According to many Yahwists, one's place in the afterlife is determined by one's belief in the deity of Yeshua and acceptance of his act of vicarious atonement. Upon death, those who believe (who have been "born again" and "washed in the blood of the Lamb") are said to enter a state of endless, blissful Yahweh-worship known as "heaven." Those who do not will enter hell, an underworld where they will experience eternal suffering. Moral actions do not factor into this fate: Yahwists believe that their god considers any human who doesn't follow his laws perfectly to be unambiguously evil.

The above summary represents but one Yahwist view; the hundreds of individual sects disagree about nearly every conceivable issue. Most of these doctrines originate from the Yahwist holy book, called ta biblia or simply "the Bible." Interestingly, while adherents of Yahwism believe the Bible to be a vital source of divine authority, relatively few take the time to read it. Yahwists use a combination of prosyletizing and child inculcation to propagate their beliefs, while heaven and hell create a high-pressure reward and punishment system to motivate conversion and deter deconversion.

Yahwism as a whole is not considered a major, direct source of harm to society at this time. However, some extremist sects discriminate significantly against other groups, and have attempted to subvert scientific research and enact their moral views into law. As with other religious orders, Yahwism's emphasis on faith and personal revelation over reason and empirical evidence could also have a negative influence on the population at large.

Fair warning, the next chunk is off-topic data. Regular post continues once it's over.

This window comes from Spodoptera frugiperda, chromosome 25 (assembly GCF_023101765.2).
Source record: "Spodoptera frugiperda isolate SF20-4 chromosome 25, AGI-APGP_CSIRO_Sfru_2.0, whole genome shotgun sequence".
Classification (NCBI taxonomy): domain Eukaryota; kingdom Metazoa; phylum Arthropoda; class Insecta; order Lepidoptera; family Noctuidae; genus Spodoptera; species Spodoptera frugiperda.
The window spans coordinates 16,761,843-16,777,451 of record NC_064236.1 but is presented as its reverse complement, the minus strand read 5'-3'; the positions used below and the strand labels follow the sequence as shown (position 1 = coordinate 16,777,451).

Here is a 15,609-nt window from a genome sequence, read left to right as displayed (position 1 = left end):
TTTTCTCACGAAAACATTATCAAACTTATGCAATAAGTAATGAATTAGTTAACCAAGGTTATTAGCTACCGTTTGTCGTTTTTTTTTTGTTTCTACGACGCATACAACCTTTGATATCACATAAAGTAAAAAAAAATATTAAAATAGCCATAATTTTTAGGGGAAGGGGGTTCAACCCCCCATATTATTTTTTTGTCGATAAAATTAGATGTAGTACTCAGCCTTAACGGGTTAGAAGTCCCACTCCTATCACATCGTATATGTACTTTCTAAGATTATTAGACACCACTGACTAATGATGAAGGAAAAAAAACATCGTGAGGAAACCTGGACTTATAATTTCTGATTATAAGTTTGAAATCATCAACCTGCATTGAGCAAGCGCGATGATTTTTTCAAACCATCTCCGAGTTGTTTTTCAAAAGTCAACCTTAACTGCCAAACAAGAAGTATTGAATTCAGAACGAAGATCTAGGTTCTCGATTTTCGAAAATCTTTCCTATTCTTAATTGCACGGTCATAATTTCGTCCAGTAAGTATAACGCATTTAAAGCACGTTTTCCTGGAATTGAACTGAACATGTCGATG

Saturday, October 8, 2011

The Bible for Skeptics

Many unbelievers think that the Bible is universally opposed to the use of evidence when it comes to religious matters. However, there are a few exceptions. Below I'll summarize three instances where biblical passages actually allow or even endorse the use of skepticism and empirical support.

In 1 Kings 18, Elijah conducts an experiment to determine whether Yahweh or Baal is the true God:
"And Elijah came to all the people, and said, 'How long will you falter between two opinions? If the Lord is God, follow Him; but if Baal, follow him. ...Therefore let them give us two bulls; and let them choose one bull for themselves, cut it in pieces, and lay it on the wood, but put no fire under it; and I will prepare the other bull, and lay it on the wood, but put no fire under it. Then you call on the name of your gods, and I will call on the name of the Lord; and the God who answers by fire, He is God.' " (1 Kings 18:20-24)
When nothing happens to Baal's altar, Elijah mocks Baal for his inaction. Then Yahweh sends down fire from heaven to consume the offering to affirm his status as supreme being. Finally, Baal's followers are captured and executed. I just love happy endings, don't you?

Then there are the tests that Gideon conducts to ensure that God will fight for them in Judges 6–7: